Young author to discuss Make-A-Wish experience at Northshire
Now 17, Heath wants to tell her story in order to educate readers about the importance and mission of the Make-A-Wish Foundation, a non-profit organization that works to "grant wishes," or arrange special experiences, for children with life-threatening medical conditions.
She's done so in a new picture book, "Wishes Are Medicine! How Make-A-Wish Gave Me Hope and Helped Me Heal." She'll present her book on Friday, Aug. 10 at 11 a.m. at the Northshire Bookstore, along with illustrator Leonard Kenyon of Arlington.
"[Because of the book] more people will know what Make-A-Wish's message is, which is that wishes aren't just for terminally ill kids, they're for kids with life-threatening illnesses," she said.
"Wishes Are Medicine!" tells the story of a young Heath's journey to recovery and the impact of her wish, a trip to Hawaii to swim with sea turtles. "Before I went to Hawaii, I was just in this state of glumness, and I just sort of wanted to run away from all my problems. I just thought about my deficiencies way too much," said Heath. "When I got back, I felt that I no longer had to run away, and my wish did that."
The book was also a wish come true for Kenyon. "I'd just lost a book deal that had been in the works for years, and that very same day, [Make-A-Wish] called me. The timing was nothing less than serendipitous," he said. "It was awesome to meet Jamie Heath and do something that was uplifting for the soul."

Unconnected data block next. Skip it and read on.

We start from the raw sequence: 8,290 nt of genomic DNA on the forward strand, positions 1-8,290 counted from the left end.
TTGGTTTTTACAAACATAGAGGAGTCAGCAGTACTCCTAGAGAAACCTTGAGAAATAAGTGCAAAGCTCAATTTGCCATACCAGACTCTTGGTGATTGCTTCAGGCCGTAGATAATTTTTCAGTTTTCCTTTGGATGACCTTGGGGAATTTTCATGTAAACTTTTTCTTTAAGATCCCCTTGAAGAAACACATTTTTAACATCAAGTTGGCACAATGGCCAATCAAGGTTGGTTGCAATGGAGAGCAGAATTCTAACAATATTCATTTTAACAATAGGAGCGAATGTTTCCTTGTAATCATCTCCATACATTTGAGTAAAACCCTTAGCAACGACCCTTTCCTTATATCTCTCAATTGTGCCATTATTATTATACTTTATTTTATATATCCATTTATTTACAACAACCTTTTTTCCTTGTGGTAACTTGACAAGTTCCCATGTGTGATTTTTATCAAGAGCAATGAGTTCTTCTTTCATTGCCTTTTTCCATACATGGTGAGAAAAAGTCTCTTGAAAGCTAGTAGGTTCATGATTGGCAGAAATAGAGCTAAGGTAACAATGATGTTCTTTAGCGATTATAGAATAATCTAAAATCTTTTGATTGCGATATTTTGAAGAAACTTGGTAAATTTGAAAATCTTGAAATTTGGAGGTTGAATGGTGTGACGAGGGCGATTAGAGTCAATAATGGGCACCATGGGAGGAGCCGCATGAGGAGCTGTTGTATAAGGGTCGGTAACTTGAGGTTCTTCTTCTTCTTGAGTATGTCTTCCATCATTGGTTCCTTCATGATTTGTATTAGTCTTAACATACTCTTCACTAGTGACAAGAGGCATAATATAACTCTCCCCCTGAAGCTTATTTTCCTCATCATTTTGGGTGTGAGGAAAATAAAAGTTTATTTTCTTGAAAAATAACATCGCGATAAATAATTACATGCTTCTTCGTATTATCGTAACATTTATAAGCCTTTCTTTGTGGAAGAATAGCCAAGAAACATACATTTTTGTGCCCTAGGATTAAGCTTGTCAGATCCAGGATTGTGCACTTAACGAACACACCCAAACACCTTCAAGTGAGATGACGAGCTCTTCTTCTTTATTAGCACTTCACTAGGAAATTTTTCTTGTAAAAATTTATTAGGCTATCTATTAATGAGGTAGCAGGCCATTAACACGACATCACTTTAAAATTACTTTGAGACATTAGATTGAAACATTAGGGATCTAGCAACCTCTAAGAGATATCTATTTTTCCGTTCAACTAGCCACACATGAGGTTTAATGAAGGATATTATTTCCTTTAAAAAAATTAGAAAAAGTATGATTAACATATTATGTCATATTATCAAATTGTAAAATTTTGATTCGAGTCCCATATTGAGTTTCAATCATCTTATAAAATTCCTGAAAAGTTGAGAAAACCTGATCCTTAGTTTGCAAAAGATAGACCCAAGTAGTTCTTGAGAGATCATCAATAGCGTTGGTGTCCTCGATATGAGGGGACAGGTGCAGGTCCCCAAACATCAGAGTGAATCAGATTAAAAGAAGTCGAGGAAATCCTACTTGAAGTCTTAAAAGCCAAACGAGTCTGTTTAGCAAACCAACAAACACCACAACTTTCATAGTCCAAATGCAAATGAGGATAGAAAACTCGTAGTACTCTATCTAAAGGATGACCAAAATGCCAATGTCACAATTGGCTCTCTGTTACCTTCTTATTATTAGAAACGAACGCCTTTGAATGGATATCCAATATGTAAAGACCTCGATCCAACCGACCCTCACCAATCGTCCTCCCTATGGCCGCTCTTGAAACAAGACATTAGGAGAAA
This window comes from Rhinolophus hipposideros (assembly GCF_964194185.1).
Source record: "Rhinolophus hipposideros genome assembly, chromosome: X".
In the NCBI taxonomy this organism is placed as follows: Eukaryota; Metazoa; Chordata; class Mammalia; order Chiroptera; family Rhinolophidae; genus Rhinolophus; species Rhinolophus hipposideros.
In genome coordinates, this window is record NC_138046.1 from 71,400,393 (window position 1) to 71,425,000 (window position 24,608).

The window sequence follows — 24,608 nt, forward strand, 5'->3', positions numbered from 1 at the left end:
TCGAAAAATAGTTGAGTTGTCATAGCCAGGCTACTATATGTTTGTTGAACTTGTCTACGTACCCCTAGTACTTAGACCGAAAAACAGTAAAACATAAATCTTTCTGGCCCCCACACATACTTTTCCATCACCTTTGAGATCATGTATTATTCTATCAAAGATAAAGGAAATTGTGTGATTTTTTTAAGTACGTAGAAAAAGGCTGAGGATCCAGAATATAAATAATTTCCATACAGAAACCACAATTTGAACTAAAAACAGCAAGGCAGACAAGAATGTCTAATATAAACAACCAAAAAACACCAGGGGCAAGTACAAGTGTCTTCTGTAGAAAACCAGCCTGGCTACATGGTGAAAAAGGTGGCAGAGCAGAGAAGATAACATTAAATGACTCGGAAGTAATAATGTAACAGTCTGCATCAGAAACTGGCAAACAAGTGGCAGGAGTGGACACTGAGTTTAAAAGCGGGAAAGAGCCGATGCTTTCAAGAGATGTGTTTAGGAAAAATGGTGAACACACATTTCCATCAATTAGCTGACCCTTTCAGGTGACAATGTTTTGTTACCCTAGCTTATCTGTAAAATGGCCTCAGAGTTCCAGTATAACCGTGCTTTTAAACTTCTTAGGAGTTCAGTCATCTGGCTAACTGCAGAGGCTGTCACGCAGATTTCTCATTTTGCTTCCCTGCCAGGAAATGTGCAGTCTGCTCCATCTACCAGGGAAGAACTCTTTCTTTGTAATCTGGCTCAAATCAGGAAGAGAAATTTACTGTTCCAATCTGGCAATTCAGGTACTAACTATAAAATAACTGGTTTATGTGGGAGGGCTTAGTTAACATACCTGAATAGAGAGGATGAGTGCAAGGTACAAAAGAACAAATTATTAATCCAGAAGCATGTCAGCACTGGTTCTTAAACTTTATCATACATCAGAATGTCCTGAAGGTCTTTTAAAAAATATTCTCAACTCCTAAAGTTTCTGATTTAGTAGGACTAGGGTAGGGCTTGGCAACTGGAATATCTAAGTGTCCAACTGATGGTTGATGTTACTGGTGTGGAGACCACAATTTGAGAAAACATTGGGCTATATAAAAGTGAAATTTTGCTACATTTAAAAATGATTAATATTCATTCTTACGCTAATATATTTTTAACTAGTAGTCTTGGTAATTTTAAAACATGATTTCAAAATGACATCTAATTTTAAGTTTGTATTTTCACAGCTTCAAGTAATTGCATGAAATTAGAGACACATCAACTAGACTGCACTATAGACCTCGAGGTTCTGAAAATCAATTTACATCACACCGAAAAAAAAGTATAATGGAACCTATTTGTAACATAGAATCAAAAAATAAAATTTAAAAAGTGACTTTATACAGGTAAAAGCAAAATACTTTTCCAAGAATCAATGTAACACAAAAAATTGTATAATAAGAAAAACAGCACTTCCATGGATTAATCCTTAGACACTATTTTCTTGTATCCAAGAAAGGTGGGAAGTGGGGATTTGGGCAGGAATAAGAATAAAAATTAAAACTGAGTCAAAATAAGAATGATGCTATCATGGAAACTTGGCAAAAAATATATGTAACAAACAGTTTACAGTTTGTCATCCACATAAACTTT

Heath and Kenyon worked closely on the book in order to introduce a serious topic to young readers in a non-threatening way. Kenyon approached the project with "a sense of whimsy" to make it as accessible as possible, thinking that "making it fun and whimsical was [the best] approach."
Though centered on a serious theme for a picture book, the goal of Wishes Are Medicine! is to deliver an inspiring message of hope and recovery. "Being in [Heath's] presence is such an uplifting thing.
This is a girl who struggled for so many years, but she's a such a jokester and none of it has ever affected her spirit.," said Kenyon. "I was upset over a cancelled book deal, and here's a kid who had to learn how to walk and read again who's able to make jokes and play sports. She's incredible."
While busy with sports, her job at a production company in Barre, and her college applications, Heath is excited about her upcoming statewide book tour, which will last through August 13 and include stops in Burlington, Middlebury, Rutland, and Heath's hometown of Barre, in addition to Manchester.
"[The book] is just a story about a girl overcoming a scary event, and who is now in a much happier place," Heath said. "This is more than I ever imagined my wish could turn out to be."
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